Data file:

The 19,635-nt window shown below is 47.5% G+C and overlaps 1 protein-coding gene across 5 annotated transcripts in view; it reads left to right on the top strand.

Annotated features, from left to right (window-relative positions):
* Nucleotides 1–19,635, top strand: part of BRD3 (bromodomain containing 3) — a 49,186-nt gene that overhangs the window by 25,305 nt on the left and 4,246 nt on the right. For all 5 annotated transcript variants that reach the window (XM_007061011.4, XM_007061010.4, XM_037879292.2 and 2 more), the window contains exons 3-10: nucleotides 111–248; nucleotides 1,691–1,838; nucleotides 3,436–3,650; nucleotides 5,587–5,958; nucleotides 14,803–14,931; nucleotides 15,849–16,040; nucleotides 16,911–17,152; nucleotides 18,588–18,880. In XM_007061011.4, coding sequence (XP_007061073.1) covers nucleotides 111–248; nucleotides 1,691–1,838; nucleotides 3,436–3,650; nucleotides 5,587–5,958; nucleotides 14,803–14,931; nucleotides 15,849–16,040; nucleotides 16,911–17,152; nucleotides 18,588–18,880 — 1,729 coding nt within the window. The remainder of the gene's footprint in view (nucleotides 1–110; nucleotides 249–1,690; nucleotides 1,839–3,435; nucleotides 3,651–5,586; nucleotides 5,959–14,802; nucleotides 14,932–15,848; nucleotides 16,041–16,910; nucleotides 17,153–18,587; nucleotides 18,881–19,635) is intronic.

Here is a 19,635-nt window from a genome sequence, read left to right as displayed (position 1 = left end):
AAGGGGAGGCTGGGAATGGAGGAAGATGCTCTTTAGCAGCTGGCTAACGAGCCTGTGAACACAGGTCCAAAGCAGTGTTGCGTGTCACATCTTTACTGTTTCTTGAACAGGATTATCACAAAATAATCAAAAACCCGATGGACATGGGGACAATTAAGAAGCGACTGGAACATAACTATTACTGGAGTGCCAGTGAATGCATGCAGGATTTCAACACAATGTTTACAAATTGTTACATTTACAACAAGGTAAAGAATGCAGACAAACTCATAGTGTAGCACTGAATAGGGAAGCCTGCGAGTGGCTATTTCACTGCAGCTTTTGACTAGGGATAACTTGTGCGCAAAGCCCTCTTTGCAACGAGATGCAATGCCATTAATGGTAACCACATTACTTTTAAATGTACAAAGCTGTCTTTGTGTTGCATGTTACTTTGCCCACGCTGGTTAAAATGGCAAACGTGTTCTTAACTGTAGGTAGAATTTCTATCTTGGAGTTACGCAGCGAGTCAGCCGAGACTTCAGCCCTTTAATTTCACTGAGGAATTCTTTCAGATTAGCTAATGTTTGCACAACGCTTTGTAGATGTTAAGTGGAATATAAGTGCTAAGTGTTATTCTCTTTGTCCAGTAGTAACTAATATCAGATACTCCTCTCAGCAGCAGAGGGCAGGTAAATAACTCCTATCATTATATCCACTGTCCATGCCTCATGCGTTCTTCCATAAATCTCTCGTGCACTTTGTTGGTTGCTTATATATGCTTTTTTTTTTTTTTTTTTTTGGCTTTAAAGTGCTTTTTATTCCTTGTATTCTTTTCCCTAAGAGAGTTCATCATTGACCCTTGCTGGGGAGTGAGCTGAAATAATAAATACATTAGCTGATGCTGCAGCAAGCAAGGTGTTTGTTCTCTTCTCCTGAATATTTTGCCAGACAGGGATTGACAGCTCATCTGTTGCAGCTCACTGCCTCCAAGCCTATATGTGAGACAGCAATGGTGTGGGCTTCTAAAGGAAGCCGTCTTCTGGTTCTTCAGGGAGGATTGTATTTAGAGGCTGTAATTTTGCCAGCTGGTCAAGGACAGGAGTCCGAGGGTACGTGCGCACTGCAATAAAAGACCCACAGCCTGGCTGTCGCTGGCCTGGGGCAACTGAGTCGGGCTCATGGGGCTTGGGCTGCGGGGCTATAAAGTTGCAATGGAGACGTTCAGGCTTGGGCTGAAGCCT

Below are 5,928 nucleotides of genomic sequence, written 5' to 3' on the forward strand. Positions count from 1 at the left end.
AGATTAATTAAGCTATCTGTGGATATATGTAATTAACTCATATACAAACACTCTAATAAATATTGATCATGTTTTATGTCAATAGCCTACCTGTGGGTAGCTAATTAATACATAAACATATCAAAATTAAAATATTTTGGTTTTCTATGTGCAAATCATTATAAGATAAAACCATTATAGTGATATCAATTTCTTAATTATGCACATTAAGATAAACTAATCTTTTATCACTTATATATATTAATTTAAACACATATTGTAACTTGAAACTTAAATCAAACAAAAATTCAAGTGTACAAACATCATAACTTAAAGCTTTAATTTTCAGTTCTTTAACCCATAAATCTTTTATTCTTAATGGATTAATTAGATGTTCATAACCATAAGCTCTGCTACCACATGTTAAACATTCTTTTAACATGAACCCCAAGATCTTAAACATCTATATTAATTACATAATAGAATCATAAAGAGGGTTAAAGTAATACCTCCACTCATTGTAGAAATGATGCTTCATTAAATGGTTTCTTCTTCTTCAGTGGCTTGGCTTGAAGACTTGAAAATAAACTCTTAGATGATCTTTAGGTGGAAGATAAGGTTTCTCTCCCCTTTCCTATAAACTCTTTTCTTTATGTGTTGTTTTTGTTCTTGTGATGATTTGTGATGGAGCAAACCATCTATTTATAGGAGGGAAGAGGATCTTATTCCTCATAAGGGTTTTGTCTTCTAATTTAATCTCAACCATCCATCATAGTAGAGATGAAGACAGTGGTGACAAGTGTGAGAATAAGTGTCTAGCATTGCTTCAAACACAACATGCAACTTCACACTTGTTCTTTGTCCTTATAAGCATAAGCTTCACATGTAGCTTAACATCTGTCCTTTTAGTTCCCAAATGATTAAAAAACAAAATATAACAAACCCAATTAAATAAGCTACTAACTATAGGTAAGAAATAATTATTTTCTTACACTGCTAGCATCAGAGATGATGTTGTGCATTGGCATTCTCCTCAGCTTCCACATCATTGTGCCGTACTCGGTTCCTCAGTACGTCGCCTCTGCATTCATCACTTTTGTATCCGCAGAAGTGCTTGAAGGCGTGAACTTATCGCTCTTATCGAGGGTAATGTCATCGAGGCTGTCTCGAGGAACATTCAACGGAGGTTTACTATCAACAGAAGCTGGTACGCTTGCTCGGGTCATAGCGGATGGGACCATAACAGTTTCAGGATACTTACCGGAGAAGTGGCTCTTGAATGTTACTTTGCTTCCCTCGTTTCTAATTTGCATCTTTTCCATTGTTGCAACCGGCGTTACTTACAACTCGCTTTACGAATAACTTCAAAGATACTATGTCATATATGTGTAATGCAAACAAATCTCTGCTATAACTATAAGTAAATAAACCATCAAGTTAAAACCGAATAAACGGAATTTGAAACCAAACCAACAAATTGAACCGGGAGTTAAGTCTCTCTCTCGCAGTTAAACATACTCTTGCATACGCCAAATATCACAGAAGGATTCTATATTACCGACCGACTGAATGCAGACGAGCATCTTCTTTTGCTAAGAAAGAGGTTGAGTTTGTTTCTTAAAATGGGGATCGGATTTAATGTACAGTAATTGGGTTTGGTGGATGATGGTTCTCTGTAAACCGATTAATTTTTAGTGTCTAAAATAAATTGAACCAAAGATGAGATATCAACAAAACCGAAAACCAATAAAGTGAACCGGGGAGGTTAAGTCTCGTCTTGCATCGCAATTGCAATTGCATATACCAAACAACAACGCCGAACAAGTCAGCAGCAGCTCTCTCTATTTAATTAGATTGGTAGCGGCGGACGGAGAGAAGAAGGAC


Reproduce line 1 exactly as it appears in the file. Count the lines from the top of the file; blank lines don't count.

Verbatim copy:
The 19,635-nt window shown below is 47.5% G+C and overlaps 1 protein-coding gene across 5 annotated transcripts in view; it reads left to right on the top strand.